From a distance, it is often forgotten how independent the governors actually are. In the US federal system, they are the heads of state of the United States. In case of doubt, California residents have never heard of what is law for the citizens of Utah. To put it bluntly: the federal states are more like EU members than German federal states. Once in office, Washington's ability to keep governors in line is very limited. The federal states are also referred to as "laboratories of democracy" because laws - from the minimum wage to health care - were tested here again and again and later found their way into the national level.
The race for the governorship is therefore important because many far-reaching decisions are not made in Washington but in local congresses. The most prominent example of this is abortion law. After the landmark judgment of Roe v. Wade was repealed, it is again up to the states to determine whether abortion is legal. In Wisconsin, Michigan, Arizona, Georgia and Pennsylvania, the Democrats have made abortion rights a core issue and have spent enormous sums on corresponding TV commercials - the Blues spent 41 million US dollars on this, as the "Washington Post" reports. With this focus, however, the Democrats may have miscalculated. Because abortion rights play only a subordinate role, especially for the decisive swing voters (e.g. religious-conservative Hispanics).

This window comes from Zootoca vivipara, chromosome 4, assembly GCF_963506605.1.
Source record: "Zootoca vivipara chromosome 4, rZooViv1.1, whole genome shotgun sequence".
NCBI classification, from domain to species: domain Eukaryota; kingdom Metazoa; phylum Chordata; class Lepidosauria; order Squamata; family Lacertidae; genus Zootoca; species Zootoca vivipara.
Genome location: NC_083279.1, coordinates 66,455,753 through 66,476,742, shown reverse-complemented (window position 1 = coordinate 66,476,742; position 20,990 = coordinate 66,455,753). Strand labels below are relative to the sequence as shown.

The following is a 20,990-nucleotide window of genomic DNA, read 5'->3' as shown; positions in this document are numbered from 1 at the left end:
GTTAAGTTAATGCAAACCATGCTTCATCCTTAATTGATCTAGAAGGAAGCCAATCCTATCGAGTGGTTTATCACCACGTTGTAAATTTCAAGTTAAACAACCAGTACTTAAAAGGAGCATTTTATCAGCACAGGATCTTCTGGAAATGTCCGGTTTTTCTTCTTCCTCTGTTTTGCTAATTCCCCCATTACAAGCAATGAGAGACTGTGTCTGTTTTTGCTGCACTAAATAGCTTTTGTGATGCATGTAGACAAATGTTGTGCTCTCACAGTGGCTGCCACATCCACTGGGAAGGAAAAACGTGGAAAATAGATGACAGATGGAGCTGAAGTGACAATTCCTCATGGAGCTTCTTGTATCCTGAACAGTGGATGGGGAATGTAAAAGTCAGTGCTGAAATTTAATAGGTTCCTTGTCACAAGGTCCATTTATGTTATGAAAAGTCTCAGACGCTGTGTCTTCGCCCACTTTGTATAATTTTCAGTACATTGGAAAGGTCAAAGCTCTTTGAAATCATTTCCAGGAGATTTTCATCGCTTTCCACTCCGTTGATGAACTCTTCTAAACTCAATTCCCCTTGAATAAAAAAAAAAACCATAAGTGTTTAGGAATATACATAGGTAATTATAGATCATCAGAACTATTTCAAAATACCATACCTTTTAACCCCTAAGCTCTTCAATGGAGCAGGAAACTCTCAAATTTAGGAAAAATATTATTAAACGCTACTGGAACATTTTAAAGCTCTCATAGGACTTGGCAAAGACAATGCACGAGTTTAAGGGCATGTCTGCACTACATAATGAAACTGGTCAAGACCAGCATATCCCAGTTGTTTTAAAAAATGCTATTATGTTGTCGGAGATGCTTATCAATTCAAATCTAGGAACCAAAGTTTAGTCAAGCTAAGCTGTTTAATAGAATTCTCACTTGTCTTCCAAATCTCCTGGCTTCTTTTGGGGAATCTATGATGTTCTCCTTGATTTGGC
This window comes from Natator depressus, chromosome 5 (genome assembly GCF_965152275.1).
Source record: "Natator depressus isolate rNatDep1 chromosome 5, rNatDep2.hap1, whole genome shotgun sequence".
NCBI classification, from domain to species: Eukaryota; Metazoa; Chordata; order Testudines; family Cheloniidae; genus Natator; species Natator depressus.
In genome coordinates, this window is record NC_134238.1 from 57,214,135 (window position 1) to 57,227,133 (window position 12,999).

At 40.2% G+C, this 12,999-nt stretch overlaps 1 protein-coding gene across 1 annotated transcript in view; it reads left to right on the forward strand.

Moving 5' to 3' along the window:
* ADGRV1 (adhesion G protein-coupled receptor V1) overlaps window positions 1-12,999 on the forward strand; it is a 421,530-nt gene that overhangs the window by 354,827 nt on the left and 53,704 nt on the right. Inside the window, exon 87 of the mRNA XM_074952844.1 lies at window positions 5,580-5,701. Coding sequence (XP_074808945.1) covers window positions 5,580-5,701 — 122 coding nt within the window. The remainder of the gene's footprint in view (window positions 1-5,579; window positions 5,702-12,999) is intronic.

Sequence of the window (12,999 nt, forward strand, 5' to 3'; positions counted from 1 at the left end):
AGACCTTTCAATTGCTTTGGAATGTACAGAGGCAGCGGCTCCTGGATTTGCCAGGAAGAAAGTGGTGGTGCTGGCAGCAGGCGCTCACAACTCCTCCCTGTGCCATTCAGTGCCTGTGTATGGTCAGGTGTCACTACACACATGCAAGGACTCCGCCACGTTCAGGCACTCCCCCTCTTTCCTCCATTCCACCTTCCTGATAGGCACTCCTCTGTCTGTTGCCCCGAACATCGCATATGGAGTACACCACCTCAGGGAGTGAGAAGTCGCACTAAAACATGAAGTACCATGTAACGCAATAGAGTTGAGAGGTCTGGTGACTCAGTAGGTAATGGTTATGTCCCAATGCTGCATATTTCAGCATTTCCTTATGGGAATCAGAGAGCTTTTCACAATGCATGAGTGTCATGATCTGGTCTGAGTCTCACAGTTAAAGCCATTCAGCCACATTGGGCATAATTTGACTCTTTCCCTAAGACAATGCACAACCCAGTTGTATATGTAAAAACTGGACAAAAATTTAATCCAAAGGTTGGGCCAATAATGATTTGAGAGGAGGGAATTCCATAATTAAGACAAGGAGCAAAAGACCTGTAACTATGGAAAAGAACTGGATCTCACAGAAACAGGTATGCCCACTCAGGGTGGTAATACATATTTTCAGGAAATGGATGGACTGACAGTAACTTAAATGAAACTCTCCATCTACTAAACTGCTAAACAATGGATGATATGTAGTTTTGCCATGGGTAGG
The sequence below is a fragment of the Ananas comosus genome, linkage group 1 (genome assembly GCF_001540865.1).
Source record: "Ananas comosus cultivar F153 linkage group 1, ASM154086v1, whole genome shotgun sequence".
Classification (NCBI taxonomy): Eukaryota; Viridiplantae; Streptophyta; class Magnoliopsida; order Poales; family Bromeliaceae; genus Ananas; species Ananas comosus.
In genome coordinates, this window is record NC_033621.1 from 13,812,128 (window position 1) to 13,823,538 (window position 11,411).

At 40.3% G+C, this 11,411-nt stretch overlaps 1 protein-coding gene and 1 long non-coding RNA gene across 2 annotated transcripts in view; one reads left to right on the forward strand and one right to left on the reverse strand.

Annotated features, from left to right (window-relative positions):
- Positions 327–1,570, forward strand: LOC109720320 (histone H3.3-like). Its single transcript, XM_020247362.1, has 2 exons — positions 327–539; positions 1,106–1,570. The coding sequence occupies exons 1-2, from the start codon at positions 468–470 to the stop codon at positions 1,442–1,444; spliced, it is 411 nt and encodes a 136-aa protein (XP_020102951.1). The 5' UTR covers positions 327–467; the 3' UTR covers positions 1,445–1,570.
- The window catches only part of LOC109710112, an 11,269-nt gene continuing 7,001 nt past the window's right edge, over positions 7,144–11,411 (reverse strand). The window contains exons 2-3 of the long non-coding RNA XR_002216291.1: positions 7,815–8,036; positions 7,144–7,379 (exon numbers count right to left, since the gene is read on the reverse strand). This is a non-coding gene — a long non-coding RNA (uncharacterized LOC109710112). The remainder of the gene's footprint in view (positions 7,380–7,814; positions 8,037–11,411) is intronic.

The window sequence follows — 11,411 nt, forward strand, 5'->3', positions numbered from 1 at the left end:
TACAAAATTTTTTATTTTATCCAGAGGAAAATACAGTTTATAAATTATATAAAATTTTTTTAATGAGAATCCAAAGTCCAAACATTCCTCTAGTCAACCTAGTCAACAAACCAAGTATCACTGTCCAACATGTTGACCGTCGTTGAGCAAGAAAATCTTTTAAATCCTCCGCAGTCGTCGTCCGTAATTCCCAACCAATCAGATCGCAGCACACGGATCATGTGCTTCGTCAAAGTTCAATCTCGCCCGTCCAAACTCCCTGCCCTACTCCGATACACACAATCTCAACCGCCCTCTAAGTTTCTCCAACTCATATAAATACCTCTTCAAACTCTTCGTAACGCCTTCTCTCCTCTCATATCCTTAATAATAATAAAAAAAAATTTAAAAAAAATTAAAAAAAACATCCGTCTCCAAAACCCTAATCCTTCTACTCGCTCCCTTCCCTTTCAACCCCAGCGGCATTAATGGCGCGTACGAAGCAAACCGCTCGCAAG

Previously, Democratic governors could veto Republican congresses trying to limit abortion rights. The Midterms are now challenging this for five states. But the governor elections are not only trend-setting when it comes to abortion. Whether gun laws, climate policy or corona measures - the future governors are sitting on a huge arsenal of political explosives. Or, in the words of comedian and TV presenter Bill Maher, "Democracy is up for a vote, and unfortunately, it's going to lose. And once it's gone, it's gone."
Quellen: "New York Times"; "Politico"; "The Hill"; "Vox"; "Washington Post"; AFP